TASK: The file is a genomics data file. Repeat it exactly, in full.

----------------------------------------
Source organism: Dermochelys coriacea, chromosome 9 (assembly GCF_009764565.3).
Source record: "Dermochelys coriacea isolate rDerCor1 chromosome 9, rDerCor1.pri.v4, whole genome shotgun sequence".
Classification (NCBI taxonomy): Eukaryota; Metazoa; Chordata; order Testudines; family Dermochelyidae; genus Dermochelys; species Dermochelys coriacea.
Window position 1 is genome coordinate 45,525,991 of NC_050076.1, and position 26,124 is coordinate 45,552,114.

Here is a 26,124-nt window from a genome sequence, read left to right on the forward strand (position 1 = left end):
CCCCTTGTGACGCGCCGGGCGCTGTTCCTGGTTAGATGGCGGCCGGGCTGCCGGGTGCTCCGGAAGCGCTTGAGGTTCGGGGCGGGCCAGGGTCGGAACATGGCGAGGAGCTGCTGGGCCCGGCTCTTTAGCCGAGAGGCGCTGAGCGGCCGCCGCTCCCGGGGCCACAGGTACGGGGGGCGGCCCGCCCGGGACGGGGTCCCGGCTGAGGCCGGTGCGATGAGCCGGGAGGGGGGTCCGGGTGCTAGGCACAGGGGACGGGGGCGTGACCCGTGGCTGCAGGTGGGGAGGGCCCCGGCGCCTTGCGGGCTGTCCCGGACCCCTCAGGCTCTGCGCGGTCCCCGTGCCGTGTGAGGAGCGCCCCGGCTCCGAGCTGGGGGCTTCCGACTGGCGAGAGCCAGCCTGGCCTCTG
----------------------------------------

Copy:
Source organism: Dermochelys coriacea, chromosome 9 (assembly GCF_009764565.3).
Source record: "Dermochelys coriacea isolate rDerCor1 chromosome 9, rDerCor1.pri.v4, whole genome shotgun sequence".
Classification (NCBI taxonomy): Eukaryota; Metazoa; Chordata; order Testudines; family Dermochelyidae; genus Dermochelys; species Dermochelys coriacea.
Window position 1 is genome coordinate 45,525,991 of NC_050076.1, and position 26,124 is coordinate 45,552,114.

Here is a 26,124-nt window from a genome sequence, read left to right on the forward strand (position 1 = left end):
CCCCTTGTGACGCGCCGGGCGCTGTTCCTGGTTAGATGGCGGCCGGGCTGCCGGGTGCTCCGGAAGCGCTTGAGGTTCGGGGCGGGCCAGGGTCGGAACATGGCGAGGAGCTGCTGGGCCCGGCTCTTTAGCCGAGAGGCGCTGAGCGGCCGCCGCTCCCGGGGCCACAGGTACGGGGGGCGGCCCGCCCGGGACGGGGTCCCGGCTGAGGCCGGTGCGATGAGCCGGGAGGGGGGTCCGGGTGCTAGGCACAGGGGACGGGGGCGTGACCCGTGGCTGCAGGTGGGGAGGGCCCCGGCGCCTTGCGGGCTGTCCCGGACCCCTCAGGCTCTGCGCGGTCCCCGTGCCGTGTGAGGAGCGCCCCGGCTCCGAGCTGGGGGCTTCCGACTGGCGAGAGCCAGCCTGGCCTCTG